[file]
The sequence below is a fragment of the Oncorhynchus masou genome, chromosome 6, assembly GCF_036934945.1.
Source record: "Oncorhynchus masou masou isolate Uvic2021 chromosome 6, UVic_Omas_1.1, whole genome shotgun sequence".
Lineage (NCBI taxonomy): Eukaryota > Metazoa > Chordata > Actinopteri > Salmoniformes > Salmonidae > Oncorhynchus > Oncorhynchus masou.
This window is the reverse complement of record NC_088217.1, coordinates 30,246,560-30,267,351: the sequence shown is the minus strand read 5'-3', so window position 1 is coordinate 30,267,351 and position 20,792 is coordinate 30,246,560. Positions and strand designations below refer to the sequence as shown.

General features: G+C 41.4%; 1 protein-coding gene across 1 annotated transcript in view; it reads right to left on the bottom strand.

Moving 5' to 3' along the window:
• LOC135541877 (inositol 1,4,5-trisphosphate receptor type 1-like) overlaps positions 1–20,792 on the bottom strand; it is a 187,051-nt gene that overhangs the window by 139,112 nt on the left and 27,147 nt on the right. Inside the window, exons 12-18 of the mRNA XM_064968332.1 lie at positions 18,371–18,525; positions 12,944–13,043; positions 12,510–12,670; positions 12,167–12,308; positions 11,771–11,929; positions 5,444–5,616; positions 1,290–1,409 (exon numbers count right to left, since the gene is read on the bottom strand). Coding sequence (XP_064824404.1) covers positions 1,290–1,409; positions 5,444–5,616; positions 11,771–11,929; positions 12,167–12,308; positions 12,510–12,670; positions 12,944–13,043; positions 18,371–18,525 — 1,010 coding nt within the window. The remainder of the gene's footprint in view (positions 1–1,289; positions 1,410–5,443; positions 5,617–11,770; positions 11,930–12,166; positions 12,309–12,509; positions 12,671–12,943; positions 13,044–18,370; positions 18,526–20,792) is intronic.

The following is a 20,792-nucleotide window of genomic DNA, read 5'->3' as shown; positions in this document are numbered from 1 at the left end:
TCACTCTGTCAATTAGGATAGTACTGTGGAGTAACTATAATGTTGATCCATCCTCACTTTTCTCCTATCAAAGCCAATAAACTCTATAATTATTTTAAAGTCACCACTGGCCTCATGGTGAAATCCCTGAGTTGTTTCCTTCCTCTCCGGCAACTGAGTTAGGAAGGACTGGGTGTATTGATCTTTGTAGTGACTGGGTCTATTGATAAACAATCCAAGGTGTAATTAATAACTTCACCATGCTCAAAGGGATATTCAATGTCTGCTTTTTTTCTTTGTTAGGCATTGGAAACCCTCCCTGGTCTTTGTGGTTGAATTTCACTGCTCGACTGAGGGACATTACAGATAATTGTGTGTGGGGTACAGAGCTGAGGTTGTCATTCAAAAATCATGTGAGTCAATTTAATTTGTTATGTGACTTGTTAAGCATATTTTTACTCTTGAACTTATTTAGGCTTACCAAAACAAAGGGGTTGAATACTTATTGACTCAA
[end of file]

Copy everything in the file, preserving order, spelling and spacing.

The sequence below is a fragment of the Oncorhynchus masou genome, chromosome 6, assembly GCF_036934945.1.
Source record: "Oncorhynchus masou masou isolate Uvic2021 chromosome 6, UVic_Omas_1.1, whole genome shotgun sequence".
Lineage (NCBI taxonomy): Eukaryota > Metazoa > Chordata > Actinopteri > Salmoniformes > Salmonidae > Oncorhynchus > Oncorhynchus masou.
This window is the reverse complement of record NC_088217.1, coordinates 30,246,560-30,267,351: the sequence shown is the minus strand read 5'-3', so window position 1 is coordinate 30,267,351 and position 20,792 is coordinate 30,246,560. Positions and strand designations below refer to the sequence as shown.

General features: G+C 41.4%; 1 protein-coding gene across 1 annotated transcript in view; it reads right to left on the bottom strand.

Moving 5' to 3' along the window:
• LOC135541877 (inositol 1,4,5-trisphosphate receptor type 1-like) overlaps positions 1–20,792 on the bottom strand; it is a 187,051-nt gene that overhangs the window by 139,112 nt on the left and 27,147 nt on the right. Inside the window, exons 12-18 of the mRNA XM_064968332.1 lie at positions 18,371–18,525; positions 12,944–13,043; positions 12,510–12,670; positions 12,167–12,308; positions 11,771–11,929; positions 5,444–5,616; positions 1,290–1,409 (exon numbers count right to left, since the gene is read on the bottom strand). Coding sequence (XP_064824404.1) covers positions 1,290–1,409; positions 5,444–5,616; positions 11,771–11,929; positions 12,167–12,308; positions 12,510–12,670; positions 12,944–13,043; positions 18,371–18,525 — 1,010 coding nt within the window. The remainder of the gene's footprint in view (positions 1–1,289; positions 1,410–5,443; positions 5,617–11,770; positions 11,930–12,166; positions 12,309–12,509; positions 12,671–12,943; positions 13,044–18,370; positions 18,526–20,792) is intronic.

The following is a 20,792-nucleotide window of genomic DNA, read 5'->3' as shown; positions in this document are numbered from 1 at the left end:
TCACTCTGTCAATTAGGATAGTACTGTGGAGTAACTATAATGTTGATCCATCCTCACTTTTCTCCTATCAAAGCCAATAAACTCTATAATTATTTTAAAGTCACCACTGGCCTCATGGTGAAATCCCTGAGTTGTTTCCTTCCTCTCCGGCAACTGAGTTAGGAAGGACTGGGTGTATTGATCTTTGTAGTGACTGGGTCTATTGATAAACAATCCAAGGTGTAATTAATAACTTCACCATGCTCAAAGGGATATTCAATGTCTGCTTTTTTTCTTTGTTAGGCATTGGAAACCCTCCCTGGTCTTTGTGGTTGAATTTCACTGCTCGACTGAGGGACATTACAGATAATTGTGTGTGGGGTACAGAGCTGAGGTTGTCATTCAAAAATCATGTGAGTCAATTTAATTTGTTATGTGACTTGTTAAGCATATTTTTACTCTTGAACTTATTTAGGCTTACCAAAACAAAGGGGTTGAATACTTATTGACTCAA